Wales’ three national parks – which include popular sites such as Snowdon, the Elan valley and the Pembrokeshire coast – currently remain closed to the public, as do all National Trust car parks and properties.

The latest Welsh Government advice is available at gov.wales/coronavirus.

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Coastal car parks at beauty spots remain closed

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THE RECENT changes in regulations reinforce that movement is restricted to your local area.

This has been identified by the Welsh Government as an approximation of a five mile radius from your home.

Members of two separate households from the same local area (not travelling more than five miles) can now meet outdoors, as long as they maintain social distancing.

You should aim to meet another local household as close to your home as possible. Always take care to maintain social distancing and hand hygiene.

Pembrokeshire County Council car parks at attractions and beauty spots (including public toilets) currently remain closed so you should check before travelling.

They remain closed as a clear message that travel remains restricted, and associated tourism amenities remain closed.

A critical point for all to note is that lifeguards are not currently patrolling beaches and toilets and other facilities are not open.

Full details of the car parking facilities which remain open for the local community can be found on the Council’s website:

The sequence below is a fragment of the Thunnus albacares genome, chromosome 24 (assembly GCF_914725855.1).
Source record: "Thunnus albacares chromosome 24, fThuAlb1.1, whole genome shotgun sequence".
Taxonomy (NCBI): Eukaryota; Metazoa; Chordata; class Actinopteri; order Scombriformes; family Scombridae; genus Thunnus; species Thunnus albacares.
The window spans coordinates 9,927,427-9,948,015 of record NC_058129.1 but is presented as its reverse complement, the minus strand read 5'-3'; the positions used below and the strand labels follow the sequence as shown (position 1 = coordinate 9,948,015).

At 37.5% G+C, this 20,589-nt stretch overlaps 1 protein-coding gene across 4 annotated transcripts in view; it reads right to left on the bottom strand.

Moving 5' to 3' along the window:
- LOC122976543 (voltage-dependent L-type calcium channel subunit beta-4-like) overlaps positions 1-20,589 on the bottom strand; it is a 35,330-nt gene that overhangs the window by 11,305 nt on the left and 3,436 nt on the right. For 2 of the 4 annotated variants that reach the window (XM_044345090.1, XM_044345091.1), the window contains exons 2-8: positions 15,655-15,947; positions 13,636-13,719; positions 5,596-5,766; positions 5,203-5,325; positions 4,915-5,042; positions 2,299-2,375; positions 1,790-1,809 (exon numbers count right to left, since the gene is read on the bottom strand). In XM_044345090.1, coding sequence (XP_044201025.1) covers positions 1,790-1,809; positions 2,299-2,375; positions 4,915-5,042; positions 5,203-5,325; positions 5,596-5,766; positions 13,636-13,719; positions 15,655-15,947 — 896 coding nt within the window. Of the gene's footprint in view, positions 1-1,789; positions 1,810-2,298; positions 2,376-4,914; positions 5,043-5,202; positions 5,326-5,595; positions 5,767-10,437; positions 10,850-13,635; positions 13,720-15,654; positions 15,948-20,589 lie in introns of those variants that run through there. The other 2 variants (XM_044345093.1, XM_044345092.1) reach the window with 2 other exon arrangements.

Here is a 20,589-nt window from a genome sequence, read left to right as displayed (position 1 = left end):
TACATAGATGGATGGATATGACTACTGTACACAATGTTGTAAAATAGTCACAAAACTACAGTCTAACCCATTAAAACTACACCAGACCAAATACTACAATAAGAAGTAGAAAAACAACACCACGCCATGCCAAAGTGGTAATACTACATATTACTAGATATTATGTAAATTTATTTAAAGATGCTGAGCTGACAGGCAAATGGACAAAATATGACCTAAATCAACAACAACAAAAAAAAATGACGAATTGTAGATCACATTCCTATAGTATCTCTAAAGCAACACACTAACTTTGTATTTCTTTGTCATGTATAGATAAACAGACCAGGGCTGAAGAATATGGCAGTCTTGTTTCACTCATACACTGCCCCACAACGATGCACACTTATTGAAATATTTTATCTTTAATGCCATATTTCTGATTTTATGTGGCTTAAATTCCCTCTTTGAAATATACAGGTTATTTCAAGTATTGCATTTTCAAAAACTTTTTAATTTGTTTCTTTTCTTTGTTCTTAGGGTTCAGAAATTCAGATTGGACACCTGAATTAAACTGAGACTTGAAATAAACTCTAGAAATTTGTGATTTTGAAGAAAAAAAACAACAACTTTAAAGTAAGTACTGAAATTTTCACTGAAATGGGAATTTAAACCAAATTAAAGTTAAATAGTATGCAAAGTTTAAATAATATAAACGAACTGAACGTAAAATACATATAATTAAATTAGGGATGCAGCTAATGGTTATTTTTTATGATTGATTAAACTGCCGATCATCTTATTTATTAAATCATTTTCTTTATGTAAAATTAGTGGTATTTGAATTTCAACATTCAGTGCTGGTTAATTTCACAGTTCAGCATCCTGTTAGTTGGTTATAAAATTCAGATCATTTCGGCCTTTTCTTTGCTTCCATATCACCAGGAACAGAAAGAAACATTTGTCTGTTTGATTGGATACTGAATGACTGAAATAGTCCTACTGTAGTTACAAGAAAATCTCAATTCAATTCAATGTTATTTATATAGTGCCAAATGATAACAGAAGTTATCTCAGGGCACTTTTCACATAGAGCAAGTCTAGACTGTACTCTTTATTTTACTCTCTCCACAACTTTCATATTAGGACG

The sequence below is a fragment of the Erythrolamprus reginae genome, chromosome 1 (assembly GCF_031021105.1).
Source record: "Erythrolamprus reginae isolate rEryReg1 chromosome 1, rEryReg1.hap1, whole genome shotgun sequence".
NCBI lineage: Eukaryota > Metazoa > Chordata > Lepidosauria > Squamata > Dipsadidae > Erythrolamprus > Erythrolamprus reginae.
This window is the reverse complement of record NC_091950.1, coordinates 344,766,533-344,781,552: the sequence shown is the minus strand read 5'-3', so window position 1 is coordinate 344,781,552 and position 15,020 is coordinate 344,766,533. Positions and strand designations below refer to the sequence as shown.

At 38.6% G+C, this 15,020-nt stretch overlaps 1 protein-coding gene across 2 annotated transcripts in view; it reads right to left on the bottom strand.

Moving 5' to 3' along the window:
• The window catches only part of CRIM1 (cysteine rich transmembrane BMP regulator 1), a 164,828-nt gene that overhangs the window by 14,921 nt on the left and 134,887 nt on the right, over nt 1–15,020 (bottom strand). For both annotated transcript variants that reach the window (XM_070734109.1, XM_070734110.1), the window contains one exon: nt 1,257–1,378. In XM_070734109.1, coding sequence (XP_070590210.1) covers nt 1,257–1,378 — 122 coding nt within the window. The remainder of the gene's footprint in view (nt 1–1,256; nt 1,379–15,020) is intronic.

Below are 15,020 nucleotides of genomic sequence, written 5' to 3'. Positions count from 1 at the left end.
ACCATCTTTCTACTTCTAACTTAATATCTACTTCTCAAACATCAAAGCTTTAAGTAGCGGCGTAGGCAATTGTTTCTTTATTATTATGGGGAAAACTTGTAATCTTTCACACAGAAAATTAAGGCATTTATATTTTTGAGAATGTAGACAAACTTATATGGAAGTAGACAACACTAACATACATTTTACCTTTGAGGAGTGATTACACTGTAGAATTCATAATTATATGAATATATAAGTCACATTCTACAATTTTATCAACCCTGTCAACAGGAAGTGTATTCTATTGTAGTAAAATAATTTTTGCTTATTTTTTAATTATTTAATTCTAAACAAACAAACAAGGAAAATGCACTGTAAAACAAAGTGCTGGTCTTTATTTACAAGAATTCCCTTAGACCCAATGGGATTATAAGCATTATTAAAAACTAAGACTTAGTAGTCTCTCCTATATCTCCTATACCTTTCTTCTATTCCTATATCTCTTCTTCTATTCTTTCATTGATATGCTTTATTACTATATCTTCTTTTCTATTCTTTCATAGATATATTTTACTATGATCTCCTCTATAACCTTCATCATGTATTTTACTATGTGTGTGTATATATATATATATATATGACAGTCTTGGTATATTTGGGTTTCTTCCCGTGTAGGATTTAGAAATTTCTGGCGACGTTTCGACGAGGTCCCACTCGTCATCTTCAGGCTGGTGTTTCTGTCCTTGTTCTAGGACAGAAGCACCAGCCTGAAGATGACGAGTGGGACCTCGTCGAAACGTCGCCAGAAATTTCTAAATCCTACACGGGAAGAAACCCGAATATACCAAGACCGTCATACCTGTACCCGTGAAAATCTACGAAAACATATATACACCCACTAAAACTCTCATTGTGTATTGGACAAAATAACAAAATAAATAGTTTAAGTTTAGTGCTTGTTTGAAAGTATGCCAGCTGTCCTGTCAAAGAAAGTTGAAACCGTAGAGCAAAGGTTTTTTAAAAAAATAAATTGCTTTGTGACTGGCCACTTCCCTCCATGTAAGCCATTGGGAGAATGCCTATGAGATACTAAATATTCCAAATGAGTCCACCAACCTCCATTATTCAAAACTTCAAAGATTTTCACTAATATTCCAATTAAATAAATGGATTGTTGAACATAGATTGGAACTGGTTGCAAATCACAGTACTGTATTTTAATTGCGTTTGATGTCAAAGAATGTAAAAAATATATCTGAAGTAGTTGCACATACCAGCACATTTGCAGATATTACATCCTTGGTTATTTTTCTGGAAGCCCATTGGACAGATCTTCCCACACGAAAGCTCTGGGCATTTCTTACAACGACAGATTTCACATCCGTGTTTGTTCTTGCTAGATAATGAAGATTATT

https://www.pembrokeshire.gov.uk/emergency-planning/service-changes

Councillor Phil Baker, Cabinet Member for Infrastructure said: “The emphasis is on careful, structured unlocking, and not to put in danger any of the recovery measures that relate to public health and not to undo the safeguarding that lockdown has delivered.

“We will continue to review and monitor this carefully and take cautious, measured steps only to provide the benefits of the eased regulations without putting our residents at risk.”

Motorists are reminded not to contravene parking restrictions – such as yellow lines – where they exist as parking enforcement is still being undertaken.

As with other service areas, car parks will be reviewed in line with current advice.

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Pembrokeshire County Council Leaders coronavirus update

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PEMBROKESHIRE County Council Leader, Councillor David Simpson, has provided a further coronavirus update for Tuesday, 2nd June, as follows:

‘I want to thank everyone for the continued support to myself, Elected Members and officers of the Authority.

‘We have all experienced many challenges over the years but this continued struggle is very testing for all. We continue collectively to work together to ensure we, in Pembrokeshire, remain safe and avoid catching Covid-19

‘It is clear that we still have to remain “local”. There is no remit for travelling outside our local community. You will have read and heard clear guidance on only travelling five miles from home.

‘As always and where you can, please exercise from your home. The more we can do to reduce the spread of the virus, the better we will all fare in the long term.

‘I want to highlight that today marks the 50 th anniversary of the collapse of the Cleddau Bridge. This was indeed a tragedy as lives were lost and it is a sad chapter in Pembrokeshire’s history.

‘As in any incident, people can, and do, rebuild and also learn lessons. After Covid-19 the new “normality” will look different from what we were used to. But we will all move forward and regain Confidence.

‘I’m sure, like you, I question how I should be tackling this issue. Should I be doing more? The answer is simple and direct – we need to ensure social distancing is maintained; wash our hands regularly and listen to the advice given by experts.

‘Remember: ‘Stay Strong and Stay Local.’